Fruit & Fruition

The following post is shared with permission. Tanya MacIntosh is one of the group leaders for this year’s Fluevog Aid Trip.

The first thing I learned on this trip is how to choose a Yucatan banana that’s perfectly ripe, a banana from Darcy’s garden.  At home, a banana is ready when it’s yellow not green, firm yet easy to peel. You know what I’m talking about – that perfect banana.  Here, it’s not enough that the banana is yellow. Here, it has to start splitting down the seam, ready to share its flavour with you. These little bananas are so good!  So sweet! Plus, knowing they’re from your friend’s garden makes them taste even better. Think of eating tomatoes from your grandmother’s garden – these tomatoes always taste better than what you’d buy at the supermarket.  It’s like this produce has more love in it or something.

Going into our fourth Fluevog Aid Trip, there are so many aspects that have changed, paired with so many projects and people that are known to those of us returning.  It’s been a real gift to have three years of experience in our back pocket that we pulled out and built on to develop this trip to make it even more of a Fluevog experience.  There has been an organic, natural evolution to this year’s planning, from tailoring the schedule to make sure our team gets the full flavour of the Yucatan to tailoring our service projects to best serve the people and communities we’re here to help.  This year, the trip is fresh but still familiar.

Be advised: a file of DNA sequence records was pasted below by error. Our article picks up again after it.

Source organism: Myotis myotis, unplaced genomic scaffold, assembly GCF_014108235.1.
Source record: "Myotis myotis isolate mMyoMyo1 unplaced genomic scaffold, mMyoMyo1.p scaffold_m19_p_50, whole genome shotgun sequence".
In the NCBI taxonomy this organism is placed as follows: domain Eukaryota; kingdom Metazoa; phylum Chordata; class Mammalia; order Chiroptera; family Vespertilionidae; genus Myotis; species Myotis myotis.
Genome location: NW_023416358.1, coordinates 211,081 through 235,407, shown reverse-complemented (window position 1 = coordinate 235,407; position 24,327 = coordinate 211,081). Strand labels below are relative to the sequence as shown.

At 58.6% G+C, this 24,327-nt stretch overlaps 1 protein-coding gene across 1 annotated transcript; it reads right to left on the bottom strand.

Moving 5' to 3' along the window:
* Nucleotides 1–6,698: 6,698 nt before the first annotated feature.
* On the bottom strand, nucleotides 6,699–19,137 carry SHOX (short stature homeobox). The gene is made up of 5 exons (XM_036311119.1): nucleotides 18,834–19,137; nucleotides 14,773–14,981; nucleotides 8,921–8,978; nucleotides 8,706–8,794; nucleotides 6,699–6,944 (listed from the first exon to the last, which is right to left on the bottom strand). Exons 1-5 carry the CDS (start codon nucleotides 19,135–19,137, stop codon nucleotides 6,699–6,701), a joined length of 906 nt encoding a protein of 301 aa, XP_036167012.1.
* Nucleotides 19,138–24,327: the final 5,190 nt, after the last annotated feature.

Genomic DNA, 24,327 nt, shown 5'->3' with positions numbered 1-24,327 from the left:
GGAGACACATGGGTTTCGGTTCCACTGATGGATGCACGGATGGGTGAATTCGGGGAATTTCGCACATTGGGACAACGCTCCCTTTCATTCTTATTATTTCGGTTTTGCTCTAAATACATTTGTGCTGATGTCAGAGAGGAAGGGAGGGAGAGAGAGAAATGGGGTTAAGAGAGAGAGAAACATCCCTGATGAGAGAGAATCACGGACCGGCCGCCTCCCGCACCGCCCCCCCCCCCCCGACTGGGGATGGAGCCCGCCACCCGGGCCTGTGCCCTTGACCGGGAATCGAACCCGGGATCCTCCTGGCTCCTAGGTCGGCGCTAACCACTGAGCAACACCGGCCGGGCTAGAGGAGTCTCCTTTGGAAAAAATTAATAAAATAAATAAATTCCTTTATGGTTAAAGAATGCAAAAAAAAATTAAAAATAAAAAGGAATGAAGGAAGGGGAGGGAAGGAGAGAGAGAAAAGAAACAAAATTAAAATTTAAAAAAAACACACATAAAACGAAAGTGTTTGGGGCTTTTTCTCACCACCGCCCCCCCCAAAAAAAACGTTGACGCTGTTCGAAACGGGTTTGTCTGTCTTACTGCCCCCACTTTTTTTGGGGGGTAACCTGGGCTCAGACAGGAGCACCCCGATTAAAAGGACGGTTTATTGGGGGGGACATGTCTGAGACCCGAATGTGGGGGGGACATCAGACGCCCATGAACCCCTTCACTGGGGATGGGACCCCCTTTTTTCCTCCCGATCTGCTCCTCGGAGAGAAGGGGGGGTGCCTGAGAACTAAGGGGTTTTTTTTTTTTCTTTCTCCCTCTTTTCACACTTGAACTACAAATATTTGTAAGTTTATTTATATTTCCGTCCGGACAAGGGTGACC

Eating another banana this morning, I wondered about what other weird and unexpected things we’d learn this week: weird and unexpected like the right way to eat a banana.  Who knew that was a thing, right? The best part is knowing that these weird and unexpected things will be shared, experienced together, and will be part of this tapestry that we’re weaving as a team as we do a little good.  And, it’s cool that we’ll be sharing it with you. We’re all in this together.

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